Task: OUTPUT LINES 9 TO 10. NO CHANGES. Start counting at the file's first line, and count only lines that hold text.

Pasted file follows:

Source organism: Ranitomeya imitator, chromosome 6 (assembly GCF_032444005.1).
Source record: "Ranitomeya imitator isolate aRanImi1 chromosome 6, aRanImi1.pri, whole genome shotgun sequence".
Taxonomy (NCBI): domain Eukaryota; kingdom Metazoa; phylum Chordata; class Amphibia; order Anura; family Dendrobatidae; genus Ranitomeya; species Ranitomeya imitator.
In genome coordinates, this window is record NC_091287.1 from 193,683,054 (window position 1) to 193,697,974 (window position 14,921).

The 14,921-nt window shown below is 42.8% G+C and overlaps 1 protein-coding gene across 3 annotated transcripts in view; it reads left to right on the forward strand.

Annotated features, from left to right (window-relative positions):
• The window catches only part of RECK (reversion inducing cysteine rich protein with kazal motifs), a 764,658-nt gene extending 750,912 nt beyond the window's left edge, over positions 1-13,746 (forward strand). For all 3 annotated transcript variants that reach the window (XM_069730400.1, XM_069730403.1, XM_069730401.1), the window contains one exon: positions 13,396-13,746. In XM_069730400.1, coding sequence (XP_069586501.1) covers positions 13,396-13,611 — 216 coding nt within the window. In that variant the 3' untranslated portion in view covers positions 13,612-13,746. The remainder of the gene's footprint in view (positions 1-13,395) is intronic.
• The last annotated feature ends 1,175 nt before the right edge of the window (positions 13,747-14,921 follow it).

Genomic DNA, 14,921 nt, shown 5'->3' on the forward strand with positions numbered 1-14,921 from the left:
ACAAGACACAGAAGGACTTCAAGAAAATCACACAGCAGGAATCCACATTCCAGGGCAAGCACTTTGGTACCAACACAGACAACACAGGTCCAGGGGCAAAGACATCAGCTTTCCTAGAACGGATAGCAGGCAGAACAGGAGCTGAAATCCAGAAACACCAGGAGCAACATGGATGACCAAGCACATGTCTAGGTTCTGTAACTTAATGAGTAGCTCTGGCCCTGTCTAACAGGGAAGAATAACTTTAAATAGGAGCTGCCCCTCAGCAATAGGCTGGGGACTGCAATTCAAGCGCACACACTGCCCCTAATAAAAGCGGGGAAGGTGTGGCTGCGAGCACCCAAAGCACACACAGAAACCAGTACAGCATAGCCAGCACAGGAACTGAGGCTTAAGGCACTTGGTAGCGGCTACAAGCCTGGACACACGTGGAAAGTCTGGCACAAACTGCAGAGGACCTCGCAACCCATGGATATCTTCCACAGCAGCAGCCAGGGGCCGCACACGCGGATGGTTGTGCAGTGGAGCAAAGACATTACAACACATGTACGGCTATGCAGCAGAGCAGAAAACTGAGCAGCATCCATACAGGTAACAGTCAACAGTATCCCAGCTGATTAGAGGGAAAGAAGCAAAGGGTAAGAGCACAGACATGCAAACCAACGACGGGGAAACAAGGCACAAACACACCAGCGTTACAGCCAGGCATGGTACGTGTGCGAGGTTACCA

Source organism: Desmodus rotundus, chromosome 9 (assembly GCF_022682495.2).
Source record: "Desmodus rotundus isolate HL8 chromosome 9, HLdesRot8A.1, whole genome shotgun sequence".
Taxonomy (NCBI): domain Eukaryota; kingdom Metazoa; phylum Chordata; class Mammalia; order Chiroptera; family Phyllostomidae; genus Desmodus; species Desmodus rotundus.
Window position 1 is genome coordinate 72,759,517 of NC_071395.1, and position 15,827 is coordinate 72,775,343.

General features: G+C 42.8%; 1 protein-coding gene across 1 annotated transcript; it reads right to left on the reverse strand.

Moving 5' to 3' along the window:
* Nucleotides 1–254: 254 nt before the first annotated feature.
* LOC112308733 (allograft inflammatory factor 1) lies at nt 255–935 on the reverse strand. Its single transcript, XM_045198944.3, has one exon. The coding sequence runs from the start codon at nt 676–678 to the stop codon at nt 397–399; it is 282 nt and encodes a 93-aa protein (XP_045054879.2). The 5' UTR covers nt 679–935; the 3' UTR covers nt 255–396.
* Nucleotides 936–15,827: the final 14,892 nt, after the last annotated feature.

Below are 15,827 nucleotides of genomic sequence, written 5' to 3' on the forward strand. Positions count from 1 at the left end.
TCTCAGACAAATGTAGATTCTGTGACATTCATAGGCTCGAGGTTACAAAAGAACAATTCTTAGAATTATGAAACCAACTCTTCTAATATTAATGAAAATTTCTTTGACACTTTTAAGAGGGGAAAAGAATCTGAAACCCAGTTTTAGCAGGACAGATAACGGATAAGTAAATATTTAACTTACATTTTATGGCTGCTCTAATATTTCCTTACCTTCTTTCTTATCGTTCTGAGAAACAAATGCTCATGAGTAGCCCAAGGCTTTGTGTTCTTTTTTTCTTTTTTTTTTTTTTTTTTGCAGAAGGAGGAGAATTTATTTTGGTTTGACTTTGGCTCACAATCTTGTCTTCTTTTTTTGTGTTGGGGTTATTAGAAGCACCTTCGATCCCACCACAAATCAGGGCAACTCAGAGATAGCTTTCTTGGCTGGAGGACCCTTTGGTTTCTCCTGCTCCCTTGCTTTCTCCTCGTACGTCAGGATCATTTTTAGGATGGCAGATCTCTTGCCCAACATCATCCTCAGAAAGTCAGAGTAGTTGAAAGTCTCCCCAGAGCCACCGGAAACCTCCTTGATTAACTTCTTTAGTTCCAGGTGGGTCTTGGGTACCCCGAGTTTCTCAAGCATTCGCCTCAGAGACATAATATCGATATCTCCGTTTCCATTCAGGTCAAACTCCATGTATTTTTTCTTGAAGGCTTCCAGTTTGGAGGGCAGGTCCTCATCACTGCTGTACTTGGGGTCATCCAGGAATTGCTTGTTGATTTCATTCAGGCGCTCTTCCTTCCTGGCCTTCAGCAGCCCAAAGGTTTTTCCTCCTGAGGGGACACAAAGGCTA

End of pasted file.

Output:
Genomic DNA, 14,921 nt, shown 5'->3' on the forward strand with positions numbered 1-14,921 from the left:
ACAAGACACAGAAGGACTTCAAGAAAATCACACAGCAGGAATCCACATTCCAGGGCAAGCACTTTGGTACCAACACAGACAACACAGGTCCAGGGGCAAAGACATCAGCTTTCCTAGAACGGATAGCAGGCAGAACAGGAGCTGAAATCCAGAAACACCAGGAGCAACATGGATGACCAAGCACATGTCTAGGTTCTGTAACTTAATGAGTAGCTCTGGCCCTGTCTAACAGGGAAGAATAACTTTAAATAGGAGCTGCCCCTCAGCAATAGGCTGGGGACTGCAATTCAAGCGCACACACTGCCCCTAATAAAAGCGGGGAAGGTGTGGCTGCGAGCACCCAAAGCACACACAGAAACCAGTACAGCATAGCCAGCACAGGAACTGAGGCTTAAGGCACTTGGTAGCGGCTACAAGCCTGGACACACGTGGAAAGTCTGGCACAAACTGCAGAGGACCTCGCAACCCATGGATATCTTCCACAGCAGCAGCCAGGGGCCGCACACGCGGATGGTTGTGCAGTGGAGCAAAGACATTACAACACATGTACGGCTATGCAGCAGAGCAGAAAACTGAGCAGCATCCATACAGGTAACAGTCAACAGTATCCCAGCTGATTAGAGGGAAAGAAGCAAAGGGTAAGAGCACAGACATGCAAACCAACGACGGGGAAACAAGGCACAAACACACCAGCGTTACAGCCAGGCATGGTACGTGTGCGAGGTTACCA